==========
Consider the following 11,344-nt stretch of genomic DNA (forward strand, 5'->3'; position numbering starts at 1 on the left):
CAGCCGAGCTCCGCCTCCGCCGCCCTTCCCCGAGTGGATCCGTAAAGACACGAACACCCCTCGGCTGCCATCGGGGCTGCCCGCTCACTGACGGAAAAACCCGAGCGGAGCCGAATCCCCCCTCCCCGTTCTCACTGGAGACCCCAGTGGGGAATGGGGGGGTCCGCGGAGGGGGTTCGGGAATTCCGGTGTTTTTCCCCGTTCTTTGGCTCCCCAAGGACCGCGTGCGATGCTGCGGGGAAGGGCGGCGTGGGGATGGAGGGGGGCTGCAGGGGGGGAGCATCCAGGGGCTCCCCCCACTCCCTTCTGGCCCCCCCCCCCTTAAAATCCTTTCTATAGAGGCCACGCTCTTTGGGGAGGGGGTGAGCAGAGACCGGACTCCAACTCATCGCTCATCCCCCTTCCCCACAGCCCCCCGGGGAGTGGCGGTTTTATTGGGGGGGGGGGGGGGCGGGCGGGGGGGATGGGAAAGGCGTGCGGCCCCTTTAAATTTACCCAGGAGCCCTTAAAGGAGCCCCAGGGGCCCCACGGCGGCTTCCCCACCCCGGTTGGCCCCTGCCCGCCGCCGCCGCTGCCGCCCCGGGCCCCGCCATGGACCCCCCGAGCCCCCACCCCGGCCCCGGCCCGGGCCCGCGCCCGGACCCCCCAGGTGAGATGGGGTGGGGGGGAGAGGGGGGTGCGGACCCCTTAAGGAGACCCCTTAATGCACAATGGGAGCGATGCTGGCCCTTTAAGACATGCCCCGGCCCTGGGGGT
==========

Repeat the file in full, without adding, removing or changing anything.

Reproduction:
Consider the following 11,344-nt stretch of genomic DNA (forward strand, 5'->3'; position numbering starts at 1 on the left):
CAGCCGAGCTCCGCCTCCGCCGCCCTTCCCCGAGTGGATCCGTAAAGACACGAACACCCCTCGGCTGCCATCGGGGCTGCCCGCTCACTGACGGAAAAACCCGAGCGGAGCCGAATCCCCCCTCCCCGTTCTCACTGGAGACCCCAGTGGGGAATGGGGGGGTCCGCGGAGGGGGTTCGGGAATTCCGGTGTTTTTCCCCGTTCTTTGGCTCCCCAAGGACCGCGTGCGATGCTGCGGGGAAGGGCGGCGTGGGGATGGAGGGGGGCTGCAGGGGGGGAGCATCCAGGGGCTCCCCCCACTCCCTTCTGGCCCCCCCCCCCTTAAAATCCTTTCTATAGAGGCCACGCTCTTTGGGGAGGGGGTGAGCAGAGACCGGACTCCAACTCATCGCTCATCCCCCTTCCCCACAGCCCCCCGGGGAGTGGCGGTTTTATTGGGGGGGGGGGGGGGCGGGCGGGGGGGATGGGAAAGGCGTGCGGCCCCTTTAAATTTACCCAGGAGCCCTTAAAGGAGCCCCAGGGGCCCCACGGCGGCTTCCCCACCCCGGTTGGCCCCTGCCCGCCGCCGCCGCTGCCGCCCCGGGCCCCGCCATGGACCCCCCGAGCCCCCACCCCGGCCCCGGCCCGGGCCCGCGCCCGGACCCCCCAGGTGAGATGGGGTGGGGGGGAGAGGGGGGTGCGGACCCCTTAAGGAGACCCCTTAATGCACAATGGGAGCGATGCTGGCCCTTTAAGACATGCCCCGGCCCTGGGGGT